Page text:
The Superorder Heterobranchia is further organized into finer groupings including:
- Order (7): Allogastropoda · Cephalaspidea · Heterobranchia · Heterostropha · Opisthobranchia · Perciformes · Pulmonata
Heterobranchia, the heterobranchs (meaning "different-gilled snails") or Euthyneura, is a taxonomic clade of snails and slugs, which includes species from the sea, the land and freshwater; marine, aquatic and terrestrial gastropod mollusks. [more]
Heterostropha was a previously used taxonomic category, an order of sea snails, within the superorder Heterobranchia. In the most current gastropod taxonomy, that of Bouchet & Rocroi, this taxon is no longer in use. [more]
Opisthobranchs () are a large and diverse group of specialized complex marine gastropods previously united under Opisthobranchia within the Heterobranchia, but no longer considered to represent a monophyletic grouping. Euopisthobrancha is a collection of opisthobranchs that is monophyletic, but this group leaves out some "traditional" opisthobranchs. [more]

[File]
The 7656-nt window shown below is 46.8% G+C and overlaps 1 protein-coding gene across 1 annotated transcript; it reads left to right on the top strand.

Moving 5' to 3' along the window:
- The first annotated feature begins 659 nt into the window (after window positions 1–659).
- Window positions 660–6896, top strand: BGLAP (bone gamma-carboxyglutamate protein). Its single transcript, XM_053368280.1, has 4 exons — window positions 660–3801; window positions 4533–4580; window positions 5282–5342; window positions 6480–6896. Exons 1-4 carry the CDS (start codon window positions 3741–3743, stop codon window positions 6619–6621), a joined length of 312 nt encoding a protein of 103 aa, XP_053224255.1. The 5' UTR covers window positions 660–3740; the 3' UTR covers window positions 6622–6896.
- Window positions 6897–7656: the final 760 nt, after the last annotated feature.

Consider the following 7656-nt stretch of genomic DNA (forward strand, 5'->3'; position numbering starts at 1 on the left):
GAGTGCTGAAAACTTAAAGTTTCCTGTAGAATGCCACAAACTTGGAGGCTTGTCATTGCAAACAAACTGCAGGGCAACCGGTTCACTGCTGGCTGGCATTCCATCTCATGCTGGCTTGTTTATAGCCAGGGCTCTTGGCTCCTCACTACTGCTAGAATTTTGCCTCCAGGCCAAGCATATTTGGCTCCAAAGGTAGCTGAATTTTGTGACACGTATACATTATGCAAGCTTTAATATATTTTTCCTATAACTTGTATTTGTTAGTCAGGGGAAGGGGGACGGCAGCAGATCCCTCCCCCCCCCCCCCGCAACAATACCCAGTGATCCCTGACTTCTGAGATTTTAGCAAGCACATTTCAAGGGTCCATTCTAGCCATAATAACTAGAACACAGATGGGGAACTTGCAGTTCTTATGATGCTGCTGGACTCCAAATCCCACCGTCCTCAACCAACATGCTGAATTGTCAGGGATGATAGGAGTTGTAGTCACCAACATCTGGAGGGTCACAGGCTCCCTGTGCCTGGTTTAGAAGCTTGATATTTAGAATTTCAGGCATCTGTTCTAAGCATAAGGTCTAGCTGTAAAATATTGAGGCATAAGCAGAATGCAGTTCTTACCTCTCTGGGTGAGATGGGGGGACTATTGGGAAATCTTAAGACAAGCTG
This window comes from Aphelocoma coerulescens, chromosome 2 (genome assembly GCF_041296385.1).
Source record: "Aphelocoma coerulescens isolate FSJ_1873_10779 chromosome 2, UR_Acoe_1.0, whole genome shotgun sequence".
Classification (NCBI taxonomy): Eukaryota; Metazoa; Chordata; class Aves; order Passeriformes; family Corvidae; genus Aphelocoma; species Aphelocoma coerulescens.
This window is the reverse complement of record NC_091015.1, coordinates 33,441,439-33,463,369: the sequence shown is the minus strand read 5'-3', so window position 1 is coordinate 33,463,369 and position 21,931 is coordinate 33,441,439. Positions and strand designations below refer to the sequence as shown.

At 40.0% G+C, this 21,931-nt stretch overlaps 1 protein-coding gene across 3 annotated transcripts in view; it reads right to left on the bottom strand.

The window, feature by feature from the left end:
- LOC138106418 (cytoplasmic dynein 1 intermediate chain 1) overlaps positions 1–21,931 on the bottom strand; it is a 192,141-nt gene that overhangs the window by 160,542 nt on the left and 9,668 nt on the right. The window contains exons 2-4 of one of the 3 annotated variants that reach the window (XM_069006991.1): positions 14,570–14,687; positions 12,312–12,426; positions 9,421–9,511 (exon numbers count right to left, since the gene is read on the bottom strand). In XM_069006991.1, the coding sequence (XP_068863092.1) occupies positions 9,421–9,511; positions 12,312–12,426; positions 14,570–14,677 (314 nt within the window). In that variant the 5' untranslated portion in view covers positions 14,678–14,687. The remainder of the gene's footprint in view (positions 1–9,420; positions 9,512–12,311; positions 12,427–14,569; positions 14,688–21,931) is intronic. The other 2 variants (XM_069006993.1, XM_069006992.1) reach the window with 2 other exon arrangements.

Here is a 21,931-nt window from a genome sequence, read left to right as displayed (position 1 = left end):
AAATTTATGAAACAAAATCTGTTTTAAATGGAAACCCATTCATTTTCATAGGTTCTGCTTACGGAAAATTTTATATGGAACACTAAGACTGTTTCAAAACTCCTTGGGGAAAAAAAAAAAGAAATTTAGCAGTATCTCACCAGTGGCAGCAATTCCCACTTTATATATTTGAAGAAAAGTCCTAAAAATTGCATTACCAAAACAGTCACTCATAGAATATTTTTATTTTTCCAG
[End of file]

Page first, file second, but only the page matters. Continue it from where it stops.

Perciformes, also called the Percomorphi or Acanthopteri, is one of the largest orders of vertebrates, containing about 40% of all bony fish. Perciformes means "perch-like". They belong to the class of ray-finned fish, and comprise over 7,000 species found in almost all aquatic environments. It contains about 155 families, which is the most of any order within the vertebrates. They are also the most variably sized order of vertebrates, ranging from the 7 millimeters (0.28 in) Schindleria brevipinguis to the 5 meters (16 ft) Makaira species. They first appeared and diversified in the Late Cretaceous. Among well-known members of this group are cichlids, sunfish/bluegill, damselfish, bass, and, of course, perch. [more]
The Pulmonata, or "pulmonates", are an informal group (previously an order, and before that a subclass) of snails and slugs characterized by the ability to breathe air, by virtue of having a pallial lung instead of a gill, or gills. The group includes many land and freshwater families, and several marine families. [more]
At least 12,046 species and subspecies belong to the Order Pulmonata.
More info about the Order Pulmonata may be found here.
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